Microsoft Teams – Hacker’s Choice

At the beginning of the pandemic (can you remember that far back), Teams had about 32 million daily users and was trying to compete with Slack. As of December, Teams had an estimated 115 million daily users. Teams is the defacto communications and collaboration app for anyone using Office or Microsoft 365.

As of December, analysis says that only 1 in 4 users in a Microsoft 365 shop actually uses Teams on a daily basis. That means that that 115 million users could turn into, say 450 million users.

Is that a juicy enough target for the average hacker? I think so.

What are some of the Teams weaknesses?

  • With one click, sensitive information can be forwarded outside the organization, either by user error, insider threat or hackers that compromised an account.
  • External members might be added to a channel and team members may not realize that there are external members on a certain channel, and share proprietary or confidential information.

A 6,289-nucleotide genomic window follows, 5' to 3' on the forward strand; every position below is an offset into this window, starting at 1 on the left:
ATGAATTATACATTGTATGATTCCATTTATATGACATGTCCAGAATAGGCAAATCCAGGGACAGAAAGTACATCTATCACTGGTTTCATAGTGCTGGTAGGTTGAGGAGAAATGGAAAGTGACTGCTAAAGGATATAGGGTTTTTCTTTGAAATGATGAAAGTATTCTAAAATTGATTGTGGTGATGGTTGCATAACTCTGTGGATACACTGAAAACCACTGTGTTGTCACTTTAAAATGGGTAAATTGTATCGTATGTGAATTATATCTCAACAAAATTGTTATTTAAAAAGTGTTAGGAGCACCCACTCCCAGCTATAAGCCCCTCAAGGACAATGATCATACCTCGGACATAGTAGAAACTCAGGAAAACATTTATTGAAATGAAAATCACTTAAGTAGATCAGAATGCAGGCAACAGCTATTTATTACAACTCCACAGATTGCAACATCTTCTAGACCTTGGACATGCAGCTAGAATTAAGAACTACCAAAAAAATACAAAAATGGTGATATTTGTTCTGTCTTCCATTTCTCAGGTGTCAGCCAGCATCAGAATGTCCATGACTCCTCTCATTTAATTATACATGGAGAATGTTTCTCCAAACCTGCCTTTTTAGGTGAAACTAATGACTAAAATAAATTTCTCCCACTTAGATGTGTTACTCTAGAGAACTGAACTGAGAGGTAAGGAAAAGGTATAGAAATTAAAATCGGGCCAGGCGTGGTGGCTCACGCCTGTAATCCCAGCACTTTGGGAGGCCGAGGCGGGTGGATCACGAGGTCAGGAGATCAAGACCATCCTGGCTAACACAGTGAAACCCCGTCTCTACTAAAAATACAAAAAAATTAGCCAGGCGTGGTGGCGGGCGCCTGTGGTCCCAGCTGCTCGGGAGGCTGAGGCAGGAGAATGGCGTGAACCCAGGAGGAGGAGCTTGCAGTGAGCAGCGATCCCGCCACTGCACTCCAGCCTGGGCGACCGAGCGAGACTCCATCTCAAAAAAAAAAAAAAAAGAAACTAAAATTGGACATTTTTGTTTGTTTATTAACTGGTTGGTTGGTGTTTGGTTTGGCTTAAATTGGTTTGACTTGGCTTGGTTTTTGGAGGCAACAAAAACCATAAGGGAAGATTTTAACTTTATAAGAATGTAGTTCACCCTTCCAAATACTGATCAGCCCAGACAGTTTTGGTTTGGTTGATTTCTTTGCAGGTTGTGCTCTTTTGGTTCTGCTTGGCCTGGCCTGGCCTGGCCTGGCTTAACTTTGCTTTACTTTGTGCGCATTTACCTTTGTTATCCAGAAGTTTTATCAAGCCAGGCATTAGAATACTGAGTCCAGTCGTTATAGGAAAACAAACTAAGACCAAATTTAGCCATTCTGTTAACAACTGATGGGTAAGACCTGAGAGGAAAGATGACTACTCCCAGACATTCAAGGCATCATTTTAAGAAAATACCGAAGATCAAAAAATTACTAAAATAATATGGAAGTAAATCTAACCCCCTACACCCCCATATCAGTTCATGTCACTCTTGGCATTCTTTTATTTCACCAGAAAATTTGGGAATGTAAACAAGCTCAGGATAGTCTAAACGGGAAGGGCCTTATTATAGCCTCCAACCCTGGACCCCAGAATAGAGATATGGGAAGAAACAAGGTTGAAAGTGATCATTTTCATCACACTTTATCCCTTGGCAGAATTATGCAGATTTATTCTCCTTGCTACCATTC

• Compromised partner’s accounts could be used by hackers to attack the organization’s end-users, while the organization has no control over the security of their partner.
  • Channels created by partners do not allow visibility to the organization’s channel, via admin or API. Accordingly, the company cannot know what has been shared on these channels and the data goes unaudited.
  • End-users’ generally share anything in Teams, including sensitive information, because they assume that unlike email it is not monitored or archive
  • Links in the chat are not scanned at all.
  • Files are scanned, but not instantly and only for basic issues. That means that malware can sit in the chat for hours at a time

Hackers are taking advantage of this in two main ways:

  • Starting with a compromised Microsoft email account, use those credentials to login to Teams
  • Using the trust that users have inherently in other Teams users – get the users to respond to messages, click on links and download shared files.

This means that businesses need to up their security when it comes to Teams. One place to start is with employee training. Credit: Dark Reading

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